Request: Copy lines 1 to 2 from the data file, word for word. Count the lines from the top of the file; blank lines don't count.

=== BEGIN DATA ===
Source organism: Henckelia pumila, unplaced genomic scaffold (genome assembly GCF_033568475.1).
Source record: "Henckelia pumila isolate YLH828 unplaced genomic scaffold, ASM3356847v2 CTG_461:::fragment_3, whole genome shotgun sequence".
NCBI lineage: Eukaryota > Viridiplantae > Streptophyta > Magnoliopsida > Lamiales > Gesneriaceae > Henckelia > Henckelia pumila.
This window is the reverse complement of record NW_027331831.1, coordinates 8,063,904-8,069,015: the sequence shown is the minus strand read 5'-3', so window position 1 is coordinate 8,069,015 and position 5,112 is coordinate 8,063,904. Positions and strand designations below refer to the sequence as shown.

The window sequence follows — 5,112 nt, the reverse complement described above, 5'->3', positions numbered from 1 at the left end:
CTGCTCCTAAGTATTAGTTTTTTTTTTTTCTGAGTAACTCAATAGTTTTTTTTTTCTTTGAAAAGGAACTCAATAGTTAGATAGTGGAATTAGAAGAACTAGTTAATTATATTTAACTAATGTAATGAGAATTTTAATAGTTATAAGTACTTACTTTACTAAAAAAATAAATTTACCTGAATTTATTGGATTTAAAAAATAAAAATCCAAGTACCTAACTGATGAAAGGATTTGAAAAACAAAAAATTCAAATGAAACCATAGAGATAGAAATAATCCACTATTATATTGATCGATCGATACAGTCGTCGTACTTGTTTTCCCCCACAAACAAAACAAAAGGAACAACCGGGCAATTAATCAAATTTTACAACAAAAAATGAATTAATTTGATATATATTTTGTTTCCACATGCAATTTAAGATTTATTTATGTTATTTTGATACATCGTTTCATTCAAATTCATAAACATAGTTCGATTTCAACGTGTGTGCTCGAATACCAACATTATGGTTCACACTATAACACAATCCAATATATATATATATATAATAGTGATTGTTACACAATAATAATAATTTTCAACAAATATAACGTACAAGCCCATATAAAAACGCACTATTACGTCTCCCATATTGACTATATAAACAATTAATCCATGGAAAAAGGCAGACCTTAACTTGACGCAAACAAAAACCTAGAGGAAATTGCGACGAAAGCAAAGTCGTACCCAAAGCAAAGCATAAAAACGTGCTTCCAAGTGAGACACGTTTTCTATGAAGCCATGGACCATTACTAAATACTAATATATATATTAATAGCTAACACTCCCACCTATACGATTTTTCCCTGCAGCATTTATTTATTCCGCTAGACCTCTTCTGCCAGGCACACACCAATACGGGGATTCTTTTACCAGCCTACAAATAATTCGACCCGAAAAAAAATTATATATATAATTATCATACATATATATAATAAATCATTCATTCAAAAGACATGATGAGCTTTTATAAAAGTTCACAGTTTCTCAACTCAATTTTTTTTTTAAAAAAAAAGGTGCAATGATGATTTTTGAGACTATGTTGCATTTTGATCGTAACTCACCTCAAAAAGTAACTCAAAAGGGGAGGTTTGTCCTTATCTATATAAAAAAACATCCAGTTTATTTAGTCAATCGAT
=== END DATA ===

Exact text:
Source organism: Henckelia pumila, unplaced genomic scaffold (genome assembly GCF_033568475.1).
Source record: "Henckelia pumila isolate YLH828 unplaced genomic scaffold, ASM3356847v2 CTG_461:::fragment_3, whole genome shotgun sequence".